Aaron M. Renn

Another great post. Again, I think a lot of people who propose these types of systems don't ride them and/or don't view themselves as the target riders. They see what the believe to be a problem - spread out destinations - and land on an intuitively plausible answer in a circulator. Especially since so many places have implemented them.

I actually like the circulator as a concept, but the implementation has to be right.

Multimodal Man

Excellent post. The other argument I like to raise in addition to the service having no utility since it only can be useful for very short trips is the question I pose to people: Should we really be designing service so people don't have to walk a few blocks? That is, since walking is the second most energy efficient mode to the bicycle (in BTUs per person mile) should we do something that most effectively is performed by the pedestrian? (The most energy efficient electric railway in the US in terms of BTUs per passenger mile is the NY subway system. The SFO trolleys and DC Metro are on par. Walking is something like twice as efficient as the NY subway.)
Which makes me think that there are *a few* transit planners who envision transit as needing to fill a space-age role where we move effortlessly through cities on moving sidewalks, PRT pods and Segways.

Jarrett at HumanTransit.org

Thanks, Nath

Actually, I disagree about reliability on bus spines being worse than circulators. Delay can happen for many reasons anywhere along any line. If you have a really frequent spine (every 2-3 minutes or better) made of buses coming from many routes, all converging on a common segment, one of those routes can be late but the others will still show up, yielding a minor gap between services but not really a major wait for the passenger. By contrast, if you're relying on a single circulator line, a delay event may shut down the whole service -- especially if it's a streetcar, as streetcars are much more vulnerable to total disruption than buses are.

Jarrett at HumanTransit.org

Interesting point. My experience is that some of the affluent people who form downtown-booster theory do imagine themselves riding the vehicle, and that this is why they refuse to care about the bus service that's already there.

But they haven't thought as much about what it will be like to wait for the vehicle.

John Schumann

Long-ish headways (12-13 mins) are a limited-budget-induced drawback of Portland's streetcar line, overcome at least partly by a Next Bus sign at each station to show when the next two cars will show up. Thus, a passenger can decide if the wait will be short enough to make it worthwhile, or will be so long as to to make wait + streetcar ride longer in time than just walking. It would be more convenient to have more frequent service; but even so, the 4-mile line carries 12,000-13,000 rides/weekday, which is a pretty respectable 3,000 boardings per mile of line. Among circulators, the champ for frequency must be Denver's 16th Street shuttle - always a bus in sight.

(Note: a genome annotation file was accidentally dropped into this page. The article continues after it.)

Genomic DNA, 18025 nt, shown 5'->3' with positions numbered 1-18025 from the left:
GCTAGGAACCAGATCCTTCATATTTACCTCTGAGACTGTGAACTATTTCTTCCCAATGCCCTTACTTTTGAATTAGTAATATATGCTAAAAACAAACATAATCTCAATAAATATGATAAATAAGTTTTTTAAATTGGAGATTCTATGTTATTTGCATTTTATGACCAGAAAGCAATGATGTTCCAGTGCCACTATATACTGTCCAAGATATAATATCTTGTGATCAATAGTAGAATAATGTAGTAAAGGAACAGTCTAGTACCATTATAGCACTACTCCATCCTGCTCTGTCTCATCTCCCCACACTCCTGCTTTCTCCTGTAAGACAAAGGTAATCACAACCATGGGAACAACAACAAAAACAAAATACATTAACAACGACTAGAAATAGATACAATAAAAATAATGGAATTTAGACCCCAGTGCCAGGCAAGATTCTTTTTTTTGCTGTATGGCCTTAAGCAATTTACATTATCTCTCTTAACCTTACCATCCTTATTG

21st Century Urban Solutions

Just to elaborate on my concept a little bit,
currently a lot of Downtown Oakland is just outside of a comfortable everyday walking range (under 8-10 minutes), so you don't see people walking from Jack London Square to Downtown or Uptown to Chinatown very often. So many bus lines travel down Broadway at sporadic frequencies that it is nearly impossible to get from Point A to Point B downtown without extensive planning and a little luck, and one of the backbones of Oakland's transit system, the 51, is so incredibly unreliable that there could be three bunched buses in a row or none could come for 25 minutes. Some sort of circulator is a must.

The idea behind the Orange Line was to tie Downtown together in conjunction with the three other lines. The whole loop of the Orange Line would take about 10 minutes, so I assumed 10 minute frequencies. The main goals of the Orange Line was to connect Lakeside (upper right), Lake Merritt Bart (lower left), and Chinatown (lower right) so that no trip would really take less than 7-8 mins. Together with the Red and Green Lines (4 minute crosstown headways) and the Blue Line (8 minute headways south of 11th st.--not including regular and rapid buses--and 4 minutes north of 11th st.) you could get pretty much anywhere Downtown in under 12 minutes (including travel time and wait time).


Strange how we have gotten this far and not brought up the http://www.ladottransit.com/dash/index.html" target="_blank">DASH system in downtown Los Angeles, the archetype for downtown circulators.

You'll notice in the link that there are dozens of DASH lines outside of downtown. reflecting a more neighborhood orientation.

The downtown DASH enabled the neighborhood routes to "sprout".

DASH is a service of the city of Los Angeles, not Metro. They are different government agencies.

DASH succeeds because it flies in the face of what this article talks about. It's not "human transit."